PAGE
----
In the studio

"Whether you are a writer just mustering up the nerve to sign up for your first weekend workshop," Shapiro continues, "or filling out your MFA applications, or one gazing moodily out from a big poster in the window of your local Barnes & Noble, you are far from alone in this business of granting yourself the permission to do your work. Masters of the form quake before the page. They often feel hopeless and despairing. They may also fall prey to petty musings. They have days in which they simply can't get out of their own way.

"But when we give ourselves permission, we move past this. The world once again reveals itself to us. We become open and aware, patient and ready to receive it....We give ourselves permission because we are the only ones who can do so."

Studio desk

Shapiro's good advice actually applies to many things in life besides writing, for there are all sorts of ways we can hold ourselves back from the things we need most to be doing. Most importantly, we must give ourselves "permission" to be the person we truly are -- as opposed to who we thought we'd be, or were raised to be, or who others would very much like us to be -- and no one else can do this for us. Teachers, mentors, partners, friends can provide support in various ways, but permission has to come from within if we are to own our lives, and our art.

I started this post with a photograph of my studio door, which is where I write a favorite poem each month. (The gold ink washes off with white spirit, allowing me to change the poems as often as I want to.) Many of the poems Jane Yolen has shared on this blog have ended up here...including the one below, chosen for the month of March. It's been on the door before, but it's worth repeating, and it feels just right today.

Door poem 3

Tilly in the studioIn the photo above, Tilly looks out over the hills and waits for spring to arrive. The poem on the studio door, "Taking My Own Hand," is © 2012 by Jane Yolen, all rights reserved. The Bunny Girl on my desk is by Wendy Froud.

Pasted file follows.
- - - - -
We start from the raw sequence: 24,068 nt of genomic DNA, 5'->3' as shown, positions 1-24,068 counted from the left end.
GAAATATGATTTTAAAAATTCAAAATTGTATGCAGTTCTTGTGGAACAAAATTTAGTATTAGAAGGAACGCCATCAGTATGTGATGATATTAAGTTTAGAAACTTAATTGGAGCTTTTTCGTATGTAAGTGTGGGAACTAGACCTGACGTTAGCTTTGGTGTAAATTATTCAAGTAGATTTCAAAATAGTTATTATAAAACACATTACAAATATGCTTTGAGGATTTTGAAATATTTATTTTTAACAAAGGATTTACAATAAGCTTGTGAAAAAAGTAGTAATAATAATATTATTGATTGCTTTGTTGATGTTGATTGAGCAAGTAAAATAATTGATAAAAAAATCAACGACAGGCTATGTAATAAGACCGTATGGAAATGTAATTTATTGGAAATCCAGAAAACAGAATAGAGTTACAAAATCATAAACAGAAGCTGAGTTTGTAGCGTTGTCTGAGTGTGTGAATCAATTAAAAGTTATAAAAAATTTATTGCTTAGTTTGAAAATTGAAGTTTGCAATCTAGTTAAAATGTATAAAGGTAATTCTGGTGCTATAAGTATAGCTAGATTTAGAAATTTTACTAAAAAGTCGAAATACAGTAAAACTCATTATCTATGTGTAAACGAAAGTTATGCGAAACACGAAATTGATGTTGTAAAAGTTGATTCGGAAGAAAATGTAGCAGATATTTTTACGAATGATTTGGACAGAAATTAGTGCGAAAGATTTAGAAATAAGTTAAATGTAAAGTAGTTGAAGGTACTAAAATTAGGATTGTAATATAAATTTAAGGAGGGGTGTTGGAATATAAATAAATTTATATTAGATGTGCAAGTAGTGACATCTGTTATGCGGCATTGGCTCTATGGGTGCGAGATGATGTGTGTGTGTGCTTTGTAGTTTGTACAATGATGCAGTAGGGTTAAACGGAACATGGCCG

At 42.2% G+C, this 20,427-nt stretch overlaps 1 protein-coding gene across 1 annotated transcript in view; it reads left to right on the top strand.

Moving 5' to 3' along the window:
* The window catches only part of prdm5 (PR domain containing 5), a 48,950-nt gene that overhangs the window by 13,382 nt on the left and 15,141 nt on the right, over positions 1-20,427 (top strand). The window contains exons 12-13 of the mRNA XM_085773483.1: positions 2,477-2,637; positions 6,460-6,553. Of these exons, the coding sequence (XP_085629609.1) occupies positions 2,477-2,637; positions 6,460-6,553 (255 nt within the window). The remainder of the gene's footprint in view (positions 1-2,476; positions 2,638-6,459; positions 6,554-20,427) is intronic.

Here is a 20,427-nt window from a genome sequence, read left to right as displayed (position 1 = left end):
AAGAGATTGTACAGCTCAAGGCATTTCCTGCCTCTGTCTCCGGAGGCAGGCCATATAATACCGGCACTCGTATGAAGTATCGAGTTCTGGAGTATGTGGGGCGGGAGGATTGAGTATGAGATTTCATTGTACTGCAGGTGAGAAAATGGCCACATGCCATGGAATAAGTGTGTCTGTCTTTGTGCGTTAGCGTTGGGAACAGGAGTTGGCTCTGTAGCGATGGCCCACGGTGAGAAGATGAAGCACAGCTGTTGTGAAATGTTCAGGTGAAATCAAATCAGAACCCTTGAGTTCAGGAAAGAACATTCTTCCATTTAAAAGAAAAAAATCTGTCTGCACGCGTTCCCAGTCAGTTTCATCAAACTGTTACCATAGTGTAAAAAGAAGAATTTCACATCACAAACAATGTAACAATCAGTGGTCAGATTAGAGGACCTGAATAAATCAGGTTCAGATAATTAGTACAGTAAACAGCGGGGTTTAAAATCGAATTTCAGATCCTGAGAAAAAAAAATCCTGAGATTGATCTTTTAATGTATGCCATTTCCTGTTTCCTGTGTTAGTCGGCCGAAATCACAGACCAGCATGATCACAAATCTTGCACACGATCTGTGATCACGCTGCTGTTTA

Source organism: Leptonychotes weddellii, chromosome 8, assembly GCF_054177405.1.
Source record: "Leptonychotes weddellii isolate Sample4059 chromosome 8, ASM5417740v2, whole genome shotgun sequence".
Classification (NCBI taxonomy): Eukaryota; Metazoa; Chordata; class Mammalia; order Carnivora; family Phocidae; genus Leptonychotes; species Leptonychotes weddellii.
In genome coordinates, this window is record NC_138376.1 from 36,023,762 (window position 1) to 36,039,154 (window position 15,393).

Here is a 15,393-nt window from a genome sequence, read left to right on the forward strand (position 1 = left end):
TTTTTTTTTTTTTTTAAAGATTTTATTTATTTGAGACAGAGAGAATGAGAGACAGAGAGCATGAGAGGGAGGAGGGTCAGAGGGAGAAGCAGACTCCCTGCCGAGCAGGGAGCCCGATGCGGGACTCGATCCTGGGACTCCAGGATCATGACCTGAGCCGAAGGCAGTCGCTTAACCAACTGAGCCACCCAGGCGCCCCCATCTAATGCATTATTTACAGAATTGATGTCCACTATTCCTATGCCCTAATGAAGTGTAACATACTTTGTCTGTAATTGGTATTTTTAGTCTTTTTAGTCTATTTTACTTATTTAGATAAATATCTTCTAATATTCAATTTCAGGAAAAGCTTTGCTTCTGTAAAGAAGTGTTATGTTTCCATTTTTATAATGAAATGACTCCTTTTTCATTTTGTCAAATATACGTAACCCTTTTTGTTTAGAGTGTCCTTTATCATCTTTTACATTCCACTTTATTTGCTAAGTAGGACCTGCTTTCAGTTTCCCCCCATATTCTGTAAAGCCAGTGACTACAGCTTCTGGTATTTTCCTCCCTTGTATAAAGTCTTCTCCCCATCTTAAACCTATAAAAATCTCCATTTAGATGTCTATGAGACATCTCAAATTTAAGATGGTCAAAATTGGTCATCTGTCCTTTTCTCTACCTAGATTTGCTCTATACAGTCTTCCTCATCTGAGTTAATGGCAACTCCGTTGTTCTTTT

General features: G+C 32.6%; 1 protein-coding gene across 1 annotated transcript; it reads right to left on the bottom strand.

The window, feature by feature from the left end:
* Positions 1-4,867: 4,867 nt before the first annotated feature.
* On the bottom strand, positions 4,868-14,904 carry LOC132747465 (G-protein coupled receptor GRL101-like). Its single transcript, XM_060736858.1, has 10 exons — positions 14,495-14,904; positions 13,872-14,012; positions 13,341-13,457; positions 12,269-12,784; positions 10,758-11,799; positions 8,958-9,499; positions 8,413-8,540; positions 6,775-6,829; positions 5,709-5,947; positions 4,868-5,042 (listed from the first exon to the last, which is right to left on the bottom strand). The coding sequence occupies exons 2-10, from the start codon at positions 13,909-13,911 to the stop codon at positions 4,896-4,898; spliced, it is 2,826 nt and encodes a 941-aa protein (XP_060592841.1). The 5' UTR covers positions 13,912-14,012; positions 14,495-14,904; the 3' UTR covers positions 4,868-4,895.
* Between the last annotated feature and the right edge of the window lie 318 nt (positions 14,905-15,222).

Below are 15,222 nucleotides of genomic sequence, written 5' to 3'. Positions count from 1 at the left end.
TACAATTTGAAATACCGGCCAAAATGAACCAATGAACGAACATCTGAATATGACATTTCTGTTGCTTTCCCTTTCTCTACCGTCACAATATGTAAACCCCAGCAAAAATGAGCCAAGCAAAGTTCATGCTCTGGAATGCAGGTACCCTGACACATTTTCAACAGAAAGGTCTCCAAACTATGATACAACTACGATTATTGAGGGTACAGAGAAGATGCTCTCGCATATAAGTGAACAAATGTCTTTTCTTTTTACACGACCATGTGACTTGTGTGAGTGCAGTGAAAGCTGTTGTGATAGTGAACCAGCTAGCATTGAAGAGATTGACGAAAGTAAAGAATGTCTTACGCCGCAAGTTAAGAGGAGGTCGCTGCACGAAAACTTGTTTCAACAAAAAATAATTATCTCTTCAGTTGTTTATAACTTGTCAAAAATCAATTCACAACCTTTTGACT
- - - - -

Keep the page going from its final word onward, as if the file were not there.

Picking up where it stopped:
On giving ourselves permission...

Tilly in the woods, 1

"To allow ourselves to spend afternoons watching dancers rehearse, or sit on a stone wall and watch the sunset, or spend the whole weekend rereading Chekhov stories -- to know that we are doing what we’re supposed to be doing -- is the deepest form of permission in our creative lives. The British author and psychologist Adam Phillips has noted, 'When we are inspired, rather like when we are in love, we can feel both unintelligible to ourselves and most truly ourselves.' This is the feeling I think we all yearn for, a kind of hyperreal dream state. We read Emily Dickinson. We watch the dancers. We research a little known piece of history obsessively. We fall in love. We don’t know why, and yet these moments form the source from which all our words will spring."

- Dani Shapiro (from her new book, Still Writing: The Pleasures and Perils of a Creative Life -- which I'm reading now with great pleasure, and recommend)

Tilly in the woods, 2

Tilly in the woods, 3


From the archives: The Writing Life

Fairy Scribe by Alan Lee

"It wasn't that I couldn't write. I wrote every day. I actually worked really hard at writing. At my desk by 7 A.M., would work a full eight and more. Scribbled at the dinner table, in bed, on the toilet, on the No. 6 train, at Shea Stadium. I did everything I could. But none of it worked. My novel, which I had started with such hope shortly after publishing my first book of stories, wouldn't budge past the 75-page mark. Nothing I wrote past page 75 made any kind of sense. Nothing. Which would have been fine if the first 75 pages hadn't been pretty damn cool. But they were cool, showed a lot of promise. Would also have been fine if I could have just jumped to something else. But I couldn't. All the other novels I tried sucked worse than the stalled one, and even more disturbing, I seemed to have lost the ability to write short stories. It was like I had somehow slipped into a No-Writing Twilight Zone and I couldn't find an exit. Like I'd been chained to the sinking ship of those 75 pages and there was no key and no patching the hole in the hull. I wrote and I wrote and I wrote, but nothing I produced was worth a damn.